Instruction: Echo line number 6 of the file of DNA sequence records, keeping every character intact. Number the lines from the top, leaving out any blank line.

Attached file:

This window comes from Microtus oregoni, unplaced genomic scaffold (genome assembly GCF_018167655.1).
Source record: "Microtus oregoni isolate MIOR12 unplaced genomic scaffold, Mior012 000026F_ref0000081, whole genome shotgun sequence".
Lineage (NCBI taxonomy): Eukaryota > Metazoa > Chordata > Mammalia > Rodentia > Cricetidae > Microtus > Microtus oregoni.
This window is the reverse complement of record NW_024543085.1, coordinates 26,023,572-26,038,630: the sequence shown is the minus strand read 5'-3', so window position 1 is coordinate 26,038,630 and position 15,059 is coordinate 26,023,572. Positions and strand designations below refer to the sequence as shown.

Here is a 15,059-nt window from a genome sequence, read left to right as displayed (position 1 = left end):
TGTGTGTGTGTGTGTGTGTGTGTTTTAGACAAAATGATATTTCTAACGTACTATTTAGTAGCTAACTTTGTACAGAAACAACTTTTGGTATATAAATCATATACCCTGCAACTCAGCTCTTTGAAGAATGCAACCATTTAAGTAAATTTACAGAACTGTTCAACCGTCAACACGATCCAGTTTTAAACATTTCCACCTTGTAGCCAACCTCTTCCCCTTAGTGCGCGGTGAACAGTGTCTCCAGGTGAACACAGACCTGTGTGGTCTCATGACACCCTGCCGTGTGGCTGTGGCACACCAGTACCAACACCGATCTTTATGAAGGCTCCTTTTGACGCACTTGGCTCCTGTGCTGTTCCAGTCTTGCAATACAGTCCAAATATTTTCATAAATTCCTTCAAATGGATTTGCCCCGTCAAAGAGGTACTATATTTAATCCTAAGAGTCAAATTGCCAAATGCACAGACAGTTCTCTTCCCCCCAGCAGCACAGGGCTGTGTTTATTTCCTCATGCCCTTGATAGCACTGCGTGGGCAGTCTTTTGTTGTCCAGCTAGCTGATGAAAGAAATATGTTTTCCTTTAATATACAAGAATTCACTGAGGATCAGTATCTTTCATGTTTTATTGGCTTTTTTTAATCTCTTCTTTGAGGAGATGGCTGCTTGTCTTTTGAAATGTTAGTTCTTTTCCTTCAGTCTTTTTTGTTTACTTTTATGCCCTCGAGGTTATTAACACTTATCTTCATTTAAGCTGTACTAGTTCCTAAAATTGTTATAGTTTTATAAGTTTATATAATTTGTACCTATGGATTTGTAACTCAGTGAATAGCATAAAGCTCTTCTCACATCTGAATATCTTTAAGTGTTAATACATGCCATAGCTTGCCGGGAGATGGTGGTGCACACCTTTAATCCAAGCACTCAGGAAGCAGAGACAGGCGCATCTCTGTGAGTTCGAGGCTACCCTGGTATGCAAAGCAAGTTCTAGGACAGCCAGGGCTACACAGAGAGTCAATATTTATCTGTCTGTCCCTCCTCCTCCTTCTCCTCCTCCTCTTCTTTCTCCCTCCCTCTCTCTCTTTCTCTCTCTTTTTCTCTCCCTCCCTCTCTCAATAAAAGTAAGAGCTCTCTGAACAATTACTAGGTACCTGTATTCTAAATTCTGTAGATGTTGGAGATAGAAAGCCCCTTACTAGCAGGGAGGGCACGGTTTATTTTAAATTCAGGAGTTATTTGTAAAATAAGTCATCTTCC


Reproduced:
TGTGTGTGTGTGTGTGTGTGTGTTTTAGACAAAATGATATTTCTAACGTACTATTTAGTAGCTAACTTTGTACAGAAACAACTTTTGGTATATAAATCATATACCCTGCAACTCAGCTCTTTGAAGAATGCAACCATTTAAGTAAATTTACAGAACTGTTCAACCGTCAACACGATCCAGTTTTAAACATTTCCACCTTGTAGCCAACCTCTTCCCCTTAGTGCGCGGTGAACAGTGTCTCCAGGTGAACACAGACCTGTGTGGTCTCATGACACCCTGCCGTGTGGCTGTGGCACACCAGTACCAACACCGATCTTTATGAAGGCTCCTTTTGACGCACTTGGCTCCTGTGCTGTTCCAGTCTTGCAATACAGTCCAAATATTTTCATAAATTCCTTCAAATGGATTTGCCCCGTCAAAGAGGTACTATATTTAATCCTAAGAGTCAAATTGCCAAATGCACAGACAGTTCTCTTCCCCCCAGCAGCACAGGGCTGTGTTTATTTCCTCATGCCCTTGATAGCACTGCGTGGGCAGTCTTTTGTTGTCCAGCTAGCTGATGAAAGAAATATGTTTTCCTTTAATATACAAGAATTCACTGAGGATCAGTATCTTTCATGTTTTATTGGCTTTTTTTAATCTCTTCTTTGAGGAGATGGCTGCTTGTCTTTTGAAATGTTAGTTCTTTTCCTTCAGTCTTTTTTGTTTACTTTTATGCCCTCGAGGTTATTAACACTTATCTTCATTTAAGCTGTACTAGTTCCTAAAATTGTTATAGTTTTATAAGTTTATATAATTTGTACCTATGGATTTGTAACTCAGTGAATAGCATAAAGCTCTTCTCACATCTGAATATCTTTAAGTGTTAATACATGCCATAGCTTGCCGGGAGATGGTGGTGCACACCTTTAATCCAAGCACTCAGGAAGCAGAGACAGGCGCATCTCTGTGAGTTCGAGGCTACCCTGGTATGCAAAGCAAGTTCTAGGACAGCCAGGGCTACACAGAGAGTCAATATTTATCTGTCTGTCCCTCCTCCTCCTTCTCCTCCTCCTCTTCTTTCTCCCTCCCTCTCTCTCTTTCTCTCTCTTTTTCTCTCCCTCCCTCTCTCAATAAAAGTAAGAGCTCTCTGAACAATTACTAGGTACCTGTATTCTAAATTCTGTAGATGTTGGAGATAGAAAGCCCCTTACTAGCAGGGAGGGCACGGTTTATTTTAAATTCAGGAGTTATTTGTAAAATAAGTCATCTTCC